Prentice Penny talks to EW about avoiding the 'too neat' ending
Credit: Justina Mintz/HBO; Inset: Randy Shropshire/Getty Images
Issa Rae - Insecure
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Well, that was hella entertaining.

On Sunday, Insecure wrapped its standout (and too short!) second season. After the first season of HBO’s “smart, nuanced” series followed the decaying status of Issa (star/writer/co-creator Issa Rae) and Lawrence’s (Jay Ellis) relationship, the long-time partners were separated and dealing with the fallout from Issa cheating with Daniel (Y’lan Noel). Initially appearing to be completely built around Rae, Insecure became a three-headed monster, allowing Ellis and Yvonne Orji to fully shine on their own.

This paved the way for the finale, which was split into separate sequences documenting one month in the life of each of the three main characters. It all culminated in the intimate and emotional reunion between Lawrence and Issa that ended with a heartbreaking montage of what the future could have held. But in the end, despite the mending of the relationship, the two went their separate ways, leading to the final shot of Issa going to crash on Daniel’s couch.

To get insight on the finale, EW chatted with showrunner Prentice Penny about Issa and Lawrence’s future, Due North a.k.a. TV’s best show-within-a-show, and the “surprising” controversy regarding the show’s practice of safe sex.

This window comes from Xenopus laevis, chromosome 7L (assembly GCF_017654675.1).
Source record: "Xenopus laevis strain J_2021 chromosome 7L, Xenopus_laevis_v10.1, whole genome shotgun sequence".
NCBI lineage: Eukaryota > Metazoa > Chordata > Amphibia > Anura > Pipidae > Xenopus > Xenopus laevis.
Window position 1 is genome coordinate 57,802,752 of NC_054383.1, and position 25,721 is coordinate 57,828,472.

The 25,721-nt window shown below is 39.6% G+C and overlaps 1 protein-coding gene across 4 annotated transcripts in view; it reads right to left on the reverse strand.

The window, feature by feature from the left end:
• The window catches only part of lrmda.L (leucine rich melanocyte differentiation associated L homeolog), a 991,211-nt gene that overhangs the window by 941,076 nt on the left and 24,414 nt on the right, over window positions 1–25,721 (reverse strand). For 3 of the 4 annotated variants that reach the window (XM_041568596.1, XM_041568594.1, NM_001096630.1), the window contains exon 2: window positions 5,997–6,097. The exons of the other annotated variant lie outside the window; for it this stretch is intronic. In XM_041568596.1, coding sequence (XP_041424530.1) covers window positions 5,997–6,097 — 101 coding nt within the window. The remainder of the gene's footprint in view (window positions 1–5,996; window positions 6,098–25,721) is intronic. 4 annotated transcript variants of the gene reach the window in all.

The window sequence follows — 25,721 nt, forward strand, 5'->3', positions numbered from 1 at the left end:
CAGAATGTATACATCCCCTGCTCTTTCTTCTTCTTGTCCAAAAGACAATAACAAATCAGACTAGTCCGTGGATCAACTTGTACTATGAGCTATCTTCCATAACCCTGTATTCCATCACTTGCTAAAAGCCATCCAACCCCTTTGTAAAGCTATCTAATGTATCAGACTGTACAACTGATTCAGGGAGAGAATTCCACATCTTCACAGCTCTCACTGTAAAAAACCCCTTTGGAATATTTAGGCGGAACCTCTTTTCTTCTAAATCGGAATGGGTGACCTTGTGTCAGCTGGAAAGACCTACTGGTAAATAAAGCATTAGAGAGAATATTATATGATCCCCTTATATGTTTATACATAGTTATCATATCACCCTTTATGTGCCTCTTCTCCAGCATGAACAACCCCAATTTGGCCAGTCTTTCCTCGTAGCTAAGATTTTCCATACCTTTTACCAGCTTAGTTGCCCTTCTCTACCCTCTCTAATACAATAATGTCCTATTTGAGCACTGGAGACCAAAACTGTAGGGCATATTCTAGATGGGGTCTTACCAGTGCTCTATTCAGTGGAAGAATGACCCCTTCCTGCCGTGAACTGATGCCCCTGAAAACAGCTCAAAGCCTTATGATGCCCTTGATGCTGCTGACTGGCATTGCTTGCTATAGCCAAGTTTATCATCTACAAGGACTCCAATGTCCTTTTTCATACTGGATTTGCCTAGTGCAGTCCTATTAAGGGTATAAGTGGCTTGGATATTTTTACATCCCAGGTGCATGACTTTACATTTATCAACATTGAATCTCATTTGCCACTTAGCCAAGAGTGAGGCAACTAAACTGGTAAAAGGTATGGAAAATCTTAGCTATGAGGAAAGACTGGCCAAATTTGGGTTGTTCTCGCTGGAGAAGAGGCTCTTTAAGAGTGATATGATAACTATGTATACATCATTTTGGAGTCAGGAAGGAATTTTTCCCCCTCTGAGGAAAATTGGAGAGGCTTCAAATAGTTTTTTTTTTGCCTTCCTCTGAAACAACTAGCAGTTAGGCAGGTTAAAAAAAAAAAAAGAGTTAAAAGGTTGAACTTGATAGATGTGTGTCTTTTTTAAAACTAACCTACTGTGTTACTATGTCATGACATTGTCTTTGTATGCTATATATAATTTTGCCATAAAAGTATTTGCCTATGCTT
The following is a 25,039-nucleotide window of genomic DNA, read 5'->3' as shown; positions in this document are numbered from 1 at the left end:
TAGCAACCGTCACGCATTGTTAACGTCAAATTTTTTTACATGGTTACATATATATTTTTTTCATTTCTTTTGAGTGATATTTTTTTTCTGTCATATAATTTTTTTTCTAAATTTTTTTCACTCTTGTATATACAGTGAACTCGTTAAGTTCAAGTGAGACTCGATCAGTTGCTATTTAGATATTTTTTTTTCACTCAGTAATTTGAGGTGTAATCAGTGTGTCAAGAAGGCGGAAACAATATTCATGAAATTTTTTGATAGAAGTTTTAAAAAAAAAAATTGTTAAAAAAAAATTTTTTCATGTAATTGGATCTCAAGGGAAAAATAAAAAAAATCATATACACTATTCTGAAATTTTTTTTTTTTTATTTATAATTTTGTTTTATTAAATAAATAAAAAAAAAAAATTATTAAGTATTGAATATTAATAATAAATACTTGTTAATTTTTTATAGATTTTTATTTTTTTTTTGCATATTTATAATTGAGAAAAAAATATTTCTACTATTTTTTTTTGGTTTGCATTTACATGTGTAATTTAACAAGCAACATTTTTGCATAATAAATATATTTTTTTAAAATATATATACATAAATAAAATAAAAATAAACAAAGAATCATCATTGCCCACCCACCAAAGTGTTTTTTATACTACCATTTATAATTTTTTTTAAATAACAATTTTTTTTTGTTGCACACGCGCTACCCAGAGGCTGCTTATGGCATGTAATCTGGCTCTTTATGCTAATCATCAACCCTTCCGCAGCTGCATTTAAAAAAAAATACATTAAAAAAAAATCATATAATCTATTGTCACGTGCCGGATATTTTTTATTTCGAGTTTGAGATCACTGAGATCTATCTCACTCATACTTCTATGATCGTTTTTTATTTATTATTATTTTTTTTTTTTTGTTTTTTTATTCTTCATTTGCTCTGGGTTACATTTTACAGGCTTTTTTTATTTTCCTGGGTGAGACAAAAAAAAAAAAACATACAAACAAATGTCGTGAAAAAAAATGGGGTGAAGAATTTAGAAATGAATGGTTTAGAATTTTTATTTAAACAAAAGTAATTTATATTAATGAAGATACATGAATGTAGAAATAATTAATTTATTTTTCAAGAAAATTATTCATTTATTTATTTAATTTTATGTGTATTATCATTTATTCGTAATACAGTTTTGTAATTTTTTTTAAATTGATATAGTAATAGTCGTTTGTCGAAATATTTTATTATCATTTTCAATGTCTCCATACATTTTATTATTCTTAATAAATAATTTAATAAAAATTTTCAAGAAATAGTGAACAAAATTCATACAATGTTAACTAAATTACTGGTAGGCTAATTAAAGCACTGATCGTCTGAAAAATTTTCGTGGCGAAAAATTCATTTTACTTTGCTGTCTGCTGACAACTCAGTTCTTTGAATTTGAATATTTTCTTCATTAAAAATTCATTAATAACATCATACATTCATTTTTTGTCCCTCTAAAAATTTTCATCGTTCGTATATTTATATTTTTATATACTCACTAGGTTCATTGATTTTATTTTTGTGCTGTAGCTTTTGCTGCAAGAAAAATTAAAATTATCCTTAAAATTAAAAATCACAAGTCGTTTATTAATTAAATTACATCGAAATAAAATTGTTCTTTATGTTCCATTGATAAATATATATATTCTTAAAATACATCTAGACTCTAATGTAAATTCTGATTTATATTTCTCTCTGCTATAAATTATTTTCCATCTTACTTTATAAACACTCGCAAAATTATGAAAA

ENTERTAINMENT WEEKLY: What was behind the idea of the finale’s unique structure?
PRENTICE PENNY: We constantly like to play with the idea of how we use time in our episodes and finding new ways to tell our stories. We had started to play with time in episode four, where it was all taking place in one day. And we liked the idea of what else can we do with playing with time. When we started talking about the finale and where we were going in the end, we tried to tell some of these stories linearly and they just didn’t work. I’m not sure how it came up in the room, but the idea of doing three different stories and seeing how they would later lead together made sense. I hope next season we find more ways to play with the way we tell stories in every way: time, visually, anything interesting.

It worked great and built perfectly to the scene at the apartment between Lawrence and Issa, which could be seen either as closure or as the first step towards eventual reconciliation. How did you intend for it to play?
I never want to tell people how they should feel watching the show, but I think for us, it feels like they finally have closure on that chapter of their life. The whole series starts with Issa trying to change who she is and Lawrence is feeling depressed with where he is. She didn’t vocalize certain things in the first episode that she was feeling — and the same with him. And I think the scene in the apartment was them saying things that they had long been feeling. So it was really about this couple burying the hatchet and saying what they maybe wish they had said early on.